Archive December 2018

Writing in Community

Jim Hornsby Moreno is a Vietnam veteran and an adopted member of the Smuwich Chumash tribe. He is the author of Dancing in Dissent: Poetry for Activism (Dolphin Calling Press, 2007), and two CDs of poetry and music: reversing the erased: exhuming the expunged (Dolphin Calling Press, 2016) and A Question From Love (Dolphin Calling Press, 2017). His poems have appeared in Tidepools, Magee Park Poets Anthology, the San Diego Poetry Annual, and others. Hornsby Moreno is a teaching artist with San Diego Writers, Ink, and on the advisory board of the Poetic Medicine Institute in Palo Alto, California.

On November 18 I facilitated a workshop at San Diego Writers, Ink called Gems of 10 Imagists: Masterpiece Poems of Imagism. The course description began with a quote from Wallace Stevens: In poetry, you must love the words, the ideas and the images and rhythms with all your capacity to love anything at all. This quote captures the essence of how I teach: Write from your heart. Don’t let your editor write your poem. Let your poet write the poem. Then, as many have said, turn it over to your (internal) editor so the craft can begin.

My workshops are not critique classes. I go out of my way in my course descriptions to make that point. I also point out that if you are looking for an audience for your poems, my workshops are not for you. I teach poetry as discovery, as Joy Harjo often describes her writing process. Or as Julia Alvarez wrote: I write to find out what I am thinking. I write to find out who I am. I write to understand things.

After one of my classes in San Diego’s Juvenile Hall I sent Joy one of my student’s poems. I had read “She Had Some Horses” in class, Joy’s poem from her book of the same name. The young woman had written a poem from her heart, obviously influenced by the Muscogee poet. Joy sent me a box of books and CDs with a short note thanking me for the poem. She also encouraged me to continue teaching. A nice prompt from a master prompter.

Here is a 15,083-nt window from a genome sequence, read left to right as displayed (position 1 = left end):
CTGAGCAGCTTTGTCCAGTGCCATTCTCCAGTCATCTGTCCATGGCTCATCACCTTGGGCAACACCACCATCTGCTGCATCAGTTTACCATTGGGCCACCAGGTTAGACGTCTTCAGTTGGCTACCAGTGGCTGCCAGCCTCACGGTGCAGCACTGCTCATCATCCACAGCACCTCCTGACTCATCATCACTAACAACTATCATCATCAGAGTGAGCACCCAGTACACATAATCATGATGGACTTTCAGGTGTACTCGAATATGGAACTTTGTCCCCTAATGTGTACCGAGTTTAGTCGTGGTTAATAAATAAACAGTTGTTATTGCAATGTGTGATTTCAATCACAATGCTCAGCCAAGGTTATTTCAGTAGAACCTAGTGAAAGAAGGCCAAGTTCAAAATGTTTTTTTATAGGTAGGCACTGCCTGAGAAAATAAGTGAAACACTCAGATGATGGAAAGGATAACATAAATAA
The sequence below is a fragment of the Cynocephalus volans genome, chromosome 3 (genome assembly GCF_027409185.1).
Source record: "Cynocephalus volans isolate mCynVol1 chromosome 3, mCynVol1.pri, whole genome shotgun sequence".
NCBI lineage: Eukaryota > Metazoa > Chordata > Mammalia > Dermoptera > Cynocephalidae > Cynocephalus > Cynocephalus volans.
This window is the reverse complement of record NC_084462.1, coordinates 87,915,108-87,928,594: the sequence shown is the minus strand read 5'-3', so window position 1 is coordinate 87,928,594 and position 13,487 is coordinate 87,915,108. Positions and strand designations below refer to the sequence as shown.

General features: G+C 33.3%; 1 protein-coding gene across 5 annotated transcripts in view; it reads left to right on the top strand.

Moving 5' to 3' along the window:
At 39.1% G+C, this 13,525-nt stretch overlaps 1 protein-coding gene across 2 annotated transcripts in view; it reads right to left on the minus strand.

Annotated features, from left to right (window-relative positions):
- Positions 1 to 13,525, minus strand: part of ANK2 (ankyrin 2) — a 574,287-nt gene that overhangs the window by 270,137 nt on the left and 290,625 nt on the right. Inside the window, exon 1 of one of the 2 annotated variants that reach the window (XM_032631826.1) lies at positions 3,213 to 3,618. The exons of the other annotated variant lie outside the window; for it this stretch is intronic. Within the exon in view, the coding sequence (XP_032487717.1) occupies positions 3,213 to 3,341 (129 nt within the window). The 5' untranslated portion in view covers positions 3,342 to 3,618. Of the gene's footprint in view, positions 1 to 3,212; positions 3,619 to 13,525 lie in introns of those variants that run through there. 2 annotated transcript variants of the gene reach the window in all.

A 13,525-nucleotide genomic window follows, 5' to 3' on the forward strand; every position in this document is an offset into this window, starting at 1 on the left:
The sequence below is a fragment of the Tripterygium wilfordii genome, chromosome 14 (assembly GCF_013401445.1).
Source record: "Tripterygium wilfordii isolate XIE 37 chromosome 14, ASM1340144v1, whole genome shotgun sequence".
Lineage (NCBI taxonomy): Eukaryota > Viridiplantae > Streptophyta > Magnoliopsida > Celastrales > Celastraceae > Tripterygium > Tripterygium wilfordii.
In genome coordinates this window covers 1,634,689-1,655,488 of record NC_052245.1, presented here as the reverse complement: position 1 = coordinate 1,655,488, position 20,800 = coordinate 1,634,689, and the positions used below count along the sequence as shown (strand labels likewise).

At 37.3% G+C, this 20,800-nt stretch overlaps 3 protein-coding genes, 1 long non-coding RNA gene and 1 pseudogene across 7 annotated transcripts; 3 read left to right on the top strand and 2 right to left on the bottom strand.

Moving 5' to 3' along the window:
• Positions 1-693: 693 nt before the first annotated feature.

My workshops involve a lot of research. In the five years I lived on the Pala Reservation, I saw the differences and the similarities of tribes that were just a few miles down the highway from each other in San Diego’s North County. From that experience, my workshops have two parts. The first part exposed students to the poetry of e .e. cummings, Amy Lawrence Lowell, Ezra Pound, Wallace Stevens, and the founder of the Imagist movement T. E. Hulme, among others.

The second part of the workshop focused on poets from other genres, cultures, and generations that resonated with the poems of the Imagists: Sandra Cisneros, Joy Harjo, Octavio Paz, Lawrence Raab, Sonia Sanchez, and William E. Stafford. A three-hour workshop takes two to three weeks of research and is a labor of love finding the bridges that unite poets and people.

Writing in community is different than writing in solitude. When you find a safe space with an instructor that invites you to grow as a writer, your writing will take off because of the consciousness in the room and your innate talent as a storyteller, waiting for you to take on the blank page. Write from your heart and listen to your muse.

Support for Readings & Workshops in California is provided by the California Arts Council, a state agency, and the National Endowment for the Arts, a federal agency. Additional support comes from the Friends of Poets & Writers.